Airline Ryanair has come out fighting in the face of nascent legal action from flight delay solicitors who claim their clients have been harassed.
Claimant firm FairPlane has initiated proceedings against the airline after alleging that clients seeking compensation for delayed flights received letters directly from Ryanair.
FairPlane alleges that these letters make untrue statements about the claims company in an attempt to dissuade people from pursuing claims through it. The firm alleges these statements are defamatory and amount to harassment, while also resulting in unlawful interference by Ryanair within the terms of its retainer with its customers on the claims it has brought.
But the airline has rejected each of these allegations and states that it complies fully with EU legislation ensuring delayed passengers are compensated.
In a statement, Ryanair said it was fighting back against what it called ‘claims chaser’ firms charging consumers up to 50% of their compensation.
The company added: ‘We urge all customers with valid EU261 compensation claims to submit their claims directly to Ryanair. Customers with valid claims who claim directly from Ryanair will receive 100% of their EU261 compensation settlement without the deduction of these excessive claims chaser fees.’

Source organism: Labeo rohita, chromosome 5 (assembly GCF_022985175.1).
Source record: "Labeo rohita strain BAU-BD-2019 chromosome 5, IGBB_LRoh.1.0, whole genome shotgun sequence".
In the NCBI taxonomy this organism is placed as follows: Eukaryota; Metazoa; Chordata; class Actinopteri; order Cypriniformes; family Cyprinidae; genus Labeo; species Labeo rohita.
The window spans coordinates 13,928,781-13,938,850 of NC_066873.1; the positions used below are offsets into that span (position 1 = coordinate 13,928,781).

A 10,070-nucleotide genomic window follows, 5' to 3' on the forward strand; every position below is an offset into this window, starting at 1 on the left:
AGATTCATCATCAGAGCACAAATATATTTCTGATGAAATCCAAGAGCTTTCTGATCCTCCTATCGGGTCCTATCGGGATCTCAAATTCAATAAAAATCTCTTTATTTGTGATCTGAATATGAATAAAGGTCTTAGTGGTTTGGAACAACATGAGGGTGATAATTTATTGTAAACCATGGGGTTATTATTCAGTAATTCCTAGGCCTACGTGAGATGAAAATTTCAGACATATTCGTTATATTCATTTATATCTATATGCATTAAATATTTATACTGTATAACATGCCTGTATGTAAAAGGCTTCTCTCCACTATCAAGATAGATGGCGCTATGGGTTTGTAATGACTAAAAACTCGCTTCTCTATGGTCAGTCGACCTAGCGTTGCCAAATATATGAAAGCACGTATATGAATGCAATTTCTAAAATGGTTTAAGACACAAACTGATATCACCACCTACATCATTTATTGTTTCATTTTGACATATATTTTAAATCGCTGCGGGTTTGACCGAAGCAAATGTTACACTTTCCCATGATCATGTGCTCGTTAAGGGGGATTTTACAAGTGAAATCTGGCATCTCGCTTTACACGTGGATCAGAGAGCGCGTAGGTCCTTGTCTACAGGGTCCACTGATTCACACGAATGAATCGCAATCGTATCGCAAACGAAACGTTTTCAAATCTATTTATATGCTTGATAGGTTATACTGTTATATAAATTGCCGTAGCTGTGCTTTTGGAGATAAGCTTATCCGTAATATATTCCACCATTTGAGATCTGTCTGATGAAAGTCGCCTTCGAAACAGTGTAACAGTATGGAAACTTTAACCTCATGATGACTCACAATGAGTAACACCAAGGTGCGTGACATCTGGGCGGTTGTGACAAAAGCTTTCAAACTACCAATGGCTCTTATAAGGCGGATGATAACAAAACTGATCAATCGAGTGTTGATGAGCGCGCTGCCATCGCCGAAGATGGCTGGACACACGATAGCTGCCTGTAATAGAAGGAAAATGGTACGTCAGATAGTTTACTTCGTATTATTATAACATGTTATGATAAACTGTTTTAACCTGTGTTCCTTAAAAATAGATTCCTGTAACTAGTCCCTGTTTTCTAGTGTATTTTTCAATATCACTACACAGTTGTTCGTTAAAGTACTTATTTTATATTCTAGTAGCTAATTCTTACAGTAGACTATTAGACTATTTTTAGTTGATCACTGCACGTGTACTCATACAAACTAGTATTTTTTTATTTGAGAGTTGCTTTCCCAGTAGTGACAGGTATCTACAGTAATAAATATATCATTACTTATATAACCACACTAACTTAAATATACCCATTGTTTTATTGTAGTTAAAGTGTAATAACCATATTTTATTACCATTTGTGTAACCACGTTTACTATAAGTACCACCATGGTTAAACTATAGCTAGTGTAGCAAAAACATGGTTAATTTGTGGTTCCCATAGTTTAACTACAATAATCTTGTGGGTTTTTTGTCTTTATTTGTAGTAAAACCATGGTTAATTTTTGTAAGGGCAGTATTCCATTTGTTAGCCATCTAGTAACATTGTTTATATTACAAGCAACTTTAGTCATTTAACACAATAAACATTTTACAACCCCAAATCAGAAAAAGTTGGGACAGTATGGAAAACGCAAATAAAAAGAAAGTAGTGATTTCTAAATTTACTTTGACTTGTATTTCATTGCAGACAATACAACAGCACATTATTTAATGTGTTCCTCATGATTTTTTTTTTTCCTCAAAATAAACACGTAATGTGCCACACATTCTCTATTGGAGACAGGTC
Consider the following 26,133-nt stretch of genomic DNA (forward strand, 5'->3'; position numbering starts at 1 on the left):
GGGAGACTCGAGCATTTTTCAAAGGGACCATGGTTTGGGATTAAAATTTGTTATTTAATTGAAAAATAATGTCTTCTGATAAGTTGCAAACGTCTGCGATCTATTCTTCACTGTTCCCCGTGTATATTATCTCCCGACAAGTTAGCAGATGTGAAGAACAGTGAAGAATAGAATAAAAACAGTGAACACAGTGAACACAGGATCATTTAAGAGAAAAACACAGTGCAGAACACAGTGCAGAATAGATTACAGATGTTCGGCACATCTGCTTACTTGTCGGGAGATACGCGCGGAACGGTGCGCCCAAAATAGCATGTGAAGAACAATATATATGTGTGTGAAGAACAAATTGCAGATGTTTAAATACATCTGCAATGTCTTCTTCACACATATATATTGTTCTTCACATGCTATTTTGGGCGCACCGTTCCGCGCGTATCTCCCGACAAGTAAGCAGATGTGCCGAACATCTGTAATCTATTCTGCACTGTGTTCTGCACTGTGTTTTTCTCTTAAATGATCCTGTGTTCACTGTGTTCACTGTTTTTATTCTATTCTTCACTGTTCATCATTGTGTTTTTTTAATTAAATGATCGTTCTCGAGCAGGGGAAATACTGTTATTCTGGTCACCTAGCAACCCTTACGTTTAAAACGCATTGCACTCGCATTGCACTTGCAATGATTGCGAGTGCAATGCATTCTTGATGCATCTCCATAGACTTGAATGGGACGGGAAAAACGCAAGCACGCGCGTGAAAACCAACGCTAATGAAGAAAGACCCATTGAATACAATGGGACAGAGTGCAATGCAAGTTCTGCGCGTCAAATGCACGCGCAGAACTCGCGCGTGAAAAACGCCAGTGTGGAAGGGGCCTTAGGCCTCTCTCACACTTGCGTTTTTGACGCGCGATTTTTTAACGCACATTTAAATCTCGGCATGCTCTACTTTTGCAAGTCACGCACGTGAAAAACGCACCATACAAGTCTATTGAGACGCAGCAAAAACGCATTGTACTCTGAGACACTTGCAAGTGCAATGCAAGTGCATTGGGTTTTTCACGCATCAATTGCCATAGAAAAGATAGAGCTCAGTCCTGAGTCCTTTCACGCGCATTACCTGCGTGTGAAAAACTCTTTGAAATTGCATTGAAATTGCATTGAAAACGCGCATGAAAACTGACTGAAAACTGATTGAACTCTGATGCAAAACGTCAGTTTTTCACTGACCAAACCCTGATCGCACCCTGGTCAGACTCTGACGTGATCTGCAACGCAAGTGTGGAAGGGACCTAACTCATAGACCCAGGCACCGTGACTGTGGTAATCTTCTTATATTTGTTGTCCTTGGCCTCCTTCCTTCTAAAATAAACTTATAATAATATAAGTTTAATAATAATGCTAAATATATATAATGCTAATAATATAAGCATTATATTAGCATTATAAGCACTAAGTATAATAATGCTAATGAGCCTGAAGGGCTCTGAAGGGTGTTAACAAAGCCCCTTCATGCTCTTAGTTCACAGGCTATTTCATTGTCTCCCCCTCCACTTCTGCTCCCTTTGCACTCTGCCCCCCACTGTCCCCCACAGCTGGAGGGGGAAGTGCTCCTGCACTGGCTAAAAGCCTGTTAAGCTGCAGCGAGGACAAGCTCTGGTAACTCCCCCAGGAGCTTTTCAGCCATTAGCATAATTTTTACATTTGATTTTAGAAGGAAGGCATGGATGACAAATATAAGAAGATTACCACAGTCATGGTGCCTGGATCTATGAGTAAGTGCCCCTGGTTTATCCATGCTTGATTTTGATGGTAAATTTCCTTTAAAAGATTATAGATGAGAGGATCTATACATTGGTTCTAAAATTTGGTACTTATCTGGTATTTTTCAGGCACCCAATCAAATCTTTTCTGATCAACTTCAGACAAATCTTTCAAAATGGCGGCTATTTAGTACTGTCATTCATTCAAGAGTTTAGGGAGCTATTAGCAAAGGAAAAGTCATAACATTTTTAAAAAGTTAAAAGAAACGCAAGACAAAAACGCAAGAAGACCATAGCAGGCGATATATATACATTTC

Relations between airlines and claims companies have grown more fractious in recent years, with a series of judgments establishing that passengers have greater rights to compensation when their journey has been delayed.
FairPlane says it first corresponded with Ryanair’s lawyers last year on the issue of it contacting clients directly, and the lack of response has prompted the letter before action.
Director David Morris said: ‘We are committed to providing affordable access to justice in these low value claims for our clients but can only do so if we operate efficiently and in a cost effective manner. Ryanair’s conduct appears to be aimed at disrupting the service we provide to our clients and discouraging them from being properly advised so as to be able to receive the maximum amount of compensation due to them.’
Luke Harrison, lead commercial litigation partner at Hertfordshire firm Debenhams Ottaway, which is acting for FairPlane, said his client’s business models faced disruption because defendants were attempting to stop the claim midway. There are common law rules which prevent this, particularly those relating to agreements in relation to the solicitors' costs for dealing with a claim against an airline,’ he said.